34. Danny, what a surprise, so glad you could join us :)

    That’s like me wondering how much air escaped from a car’s tires over a month. I ask 400 people to give me their estimates. 200 of them don’t bother getting out the pressure gauge each month and actually checking. They just shout out whatever they think is right. And from that, you make some scientific conclusion on air loss?

    If after a couple of months you’ve got a flat tire, the rate of air escape isn’t really the issue. You know you’ve got a problem with your tires.

    I’m not saying it can’t happen, but even despite click fraud (in whatever degree it is out there), search overall remains an extremely efficient advertising medium. That’s why people are spending with it and pulling away from other areas to fund it (other areas that never, ever come under near as much examination about true circulation, wasted impressions and so on, because compared to search, you can hardly measure them at all).

    It will happen because new models will come along (soon) that will exceed PPC in efficiency the same way that PPC exceeded the old models in effciency.

    I should make the distinction that you taught me, which is that “search” advertising is a seperate issue from PPC. I don’t think annyone questions that a search results page a is a great place to deliver ads related to search terms. But how those ads function won’t remain PPC forever.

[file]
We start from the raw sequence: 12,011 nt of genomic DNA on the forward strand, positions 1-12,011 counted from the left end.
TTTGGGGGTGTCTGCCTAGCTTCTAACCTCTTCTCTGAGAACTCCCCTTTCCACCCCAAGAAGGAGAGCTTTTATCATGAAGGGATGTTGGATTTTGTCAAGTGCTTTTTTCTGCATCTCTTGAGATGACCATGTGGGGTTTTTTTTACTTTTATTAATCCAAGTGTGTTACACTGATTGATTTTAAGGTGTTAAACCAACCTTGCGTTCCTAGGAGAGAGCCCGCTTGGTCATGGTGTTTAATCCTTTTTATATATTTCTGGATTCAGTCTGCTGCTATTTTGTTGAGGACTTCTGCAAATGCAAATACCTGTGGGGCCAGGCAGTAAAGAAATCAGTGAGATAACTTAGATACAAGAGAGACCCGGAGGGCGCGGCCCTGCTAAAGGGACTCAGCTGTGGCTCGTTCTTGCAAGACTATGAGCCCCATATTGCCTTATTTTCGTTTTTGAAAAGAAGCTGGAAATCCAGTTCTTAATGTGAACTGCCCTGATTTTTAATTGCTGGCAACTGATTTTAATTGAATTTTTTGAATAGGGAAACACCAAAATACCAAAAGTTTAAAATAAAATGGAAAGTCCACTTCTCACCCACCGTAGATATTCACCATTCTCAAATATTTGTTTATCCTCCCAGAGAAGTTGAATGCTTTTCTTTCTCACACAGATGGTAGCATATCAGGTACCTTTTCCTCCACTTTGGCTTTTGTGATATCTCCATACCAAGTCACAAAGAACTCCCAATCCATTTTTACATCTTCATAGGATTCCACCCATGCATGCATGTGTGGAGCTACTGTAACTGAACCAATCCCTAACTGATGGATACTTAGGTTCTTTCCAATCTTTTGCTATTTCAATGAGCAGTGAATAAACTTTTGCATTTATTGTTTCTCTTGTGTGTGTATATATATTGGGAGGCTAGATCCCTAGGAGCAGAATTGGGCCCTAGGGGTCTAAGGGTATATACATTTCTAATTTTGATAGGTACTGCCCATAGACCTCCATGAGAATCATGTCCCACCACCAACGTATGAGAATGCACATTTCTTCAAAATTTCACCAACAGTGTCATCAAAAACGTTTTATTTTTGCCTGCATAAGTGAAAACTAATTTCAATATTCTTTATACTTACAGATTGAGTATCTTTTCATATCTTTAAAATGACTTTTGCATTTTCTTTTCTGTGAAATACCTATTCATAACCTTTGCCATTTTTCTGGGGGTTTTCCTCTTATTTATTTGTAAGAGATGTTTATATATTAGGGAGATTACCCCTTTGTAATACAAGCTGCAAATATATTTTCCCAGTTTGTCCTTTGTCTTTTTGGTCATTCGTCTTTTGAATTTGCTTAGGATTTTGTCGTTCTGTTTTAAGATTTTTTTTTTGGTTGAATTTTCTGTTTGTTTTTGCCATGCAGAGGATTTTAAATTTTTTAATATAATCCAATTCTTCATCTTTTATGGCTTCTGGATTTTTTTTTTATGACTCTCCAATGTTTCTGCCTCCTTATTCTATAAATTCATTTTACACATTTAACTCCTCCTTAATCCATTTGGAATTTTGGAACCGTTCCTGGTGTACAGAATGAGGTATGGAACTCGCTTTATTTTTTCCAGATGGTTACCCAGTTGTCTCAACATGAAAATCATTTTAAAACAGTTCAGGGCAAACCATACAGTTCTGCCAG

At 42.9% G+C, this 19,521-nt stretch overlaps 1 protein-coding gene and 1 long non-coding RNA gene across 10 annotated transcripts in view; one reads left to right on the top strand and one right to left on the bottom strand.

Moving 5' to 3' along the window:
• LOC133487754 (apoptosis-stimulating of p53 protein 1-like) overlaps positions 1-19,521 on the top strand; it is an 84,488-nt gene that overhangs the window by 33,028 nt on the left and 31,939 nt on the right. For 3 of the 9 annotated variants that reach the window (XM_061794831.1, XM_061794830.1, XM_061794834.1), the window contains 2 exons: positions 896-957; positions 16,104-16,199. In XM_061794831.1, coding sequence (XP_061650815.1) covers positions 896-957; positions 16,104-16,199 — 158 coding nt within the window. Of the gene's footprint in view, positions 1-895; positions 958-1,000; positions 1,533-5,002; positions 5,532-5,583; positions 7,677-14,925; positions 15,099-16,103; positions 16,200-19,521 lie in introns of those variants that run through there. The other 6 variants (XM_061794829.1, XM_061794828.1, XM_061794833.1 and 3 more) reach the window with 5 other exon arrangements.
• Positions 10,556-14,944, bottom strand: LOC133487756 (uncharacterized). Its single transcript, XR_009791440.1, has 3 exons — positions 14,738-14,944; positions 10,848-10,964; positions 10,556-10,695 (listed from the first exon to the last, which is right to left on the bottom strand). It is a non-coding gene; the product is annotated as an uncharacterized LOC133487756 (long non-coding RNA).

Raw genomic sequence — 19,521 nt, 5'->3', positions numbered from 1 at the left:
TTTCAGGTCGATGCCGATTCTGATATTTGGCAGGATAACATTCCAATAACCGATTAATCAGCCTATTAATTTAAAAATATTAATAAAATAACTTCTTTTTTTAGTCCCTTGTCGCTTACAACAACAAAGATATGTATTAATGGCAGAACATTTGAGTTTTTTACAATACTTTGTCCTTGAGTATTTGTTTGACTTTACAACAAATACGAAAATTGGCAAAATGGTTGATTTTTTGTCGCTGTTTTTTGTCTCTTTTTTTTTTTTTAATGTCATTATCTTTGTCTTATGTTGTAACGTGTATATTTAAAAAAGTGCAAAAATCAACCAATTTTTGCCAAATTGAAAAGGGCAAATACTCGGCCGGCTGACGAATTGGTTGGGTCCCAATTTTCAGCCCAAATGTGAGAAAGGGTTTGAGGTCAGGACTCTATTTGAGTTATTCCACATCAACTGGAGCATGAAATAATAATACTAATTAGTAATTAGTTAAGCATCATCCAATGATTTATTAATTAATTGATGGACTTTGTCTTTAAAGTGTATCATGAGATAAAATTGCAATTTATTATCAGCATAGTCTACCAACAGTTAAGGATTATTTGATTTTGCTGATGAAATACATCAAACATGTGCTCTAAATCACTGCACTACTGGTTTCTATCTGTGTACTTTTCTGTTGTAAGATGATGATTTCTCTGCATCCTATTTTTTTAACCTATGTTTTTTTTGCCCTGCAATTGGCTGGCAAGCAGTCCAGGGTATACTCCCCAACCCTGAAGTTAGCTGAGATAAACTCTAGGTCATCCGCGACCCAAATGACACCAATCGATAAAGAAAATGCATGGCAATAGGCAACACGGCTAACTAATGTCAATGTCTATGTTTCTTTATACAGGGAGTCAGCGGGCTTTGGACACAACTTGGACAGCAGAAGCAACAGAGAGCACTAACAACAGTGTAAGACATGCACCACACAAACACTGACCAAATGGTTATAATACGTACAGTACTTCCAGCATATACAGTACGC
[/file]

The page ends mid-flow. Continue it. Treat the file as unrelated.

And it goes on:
Finally, the report had 63 percent at Google extremely satisified or somewhat satisified with the response they got on click fraud complaints. That’s a pretty high figure. Google should make it 90 to 99 percent, of course. But that’s not a figure that underlines a death spiral to me. And the other key figure, the fact that practically no one follows up with the search engines on complaints is important. The perception of click fraud is clearly strong. The actions advertisers take, according to this survey, is to sit back and do little except maybe reduce spending. More proactive moves on the part of the search engines might reverse that.

    With all due respect, this really sounds like spin. Which is why I labeled your post predictable. This survey marks a point on a trend line — what’s your basis for concluding that the trend won’t continue in a negative direction? “Death spiral” doesn’t mean it’s “dead” NOW, it means that things seem to be getting worse over time, so there is reason to expect that they will continue to get worse if the trend continues in the same direction.

  35. CT, you’re right that click fraud is a “spectrum disorder” to borrow a medial phrase. Maybe we need a scale from 1 to 10, with 1 being a pretty crappy click and a 10 being a totally fraudulent bot click.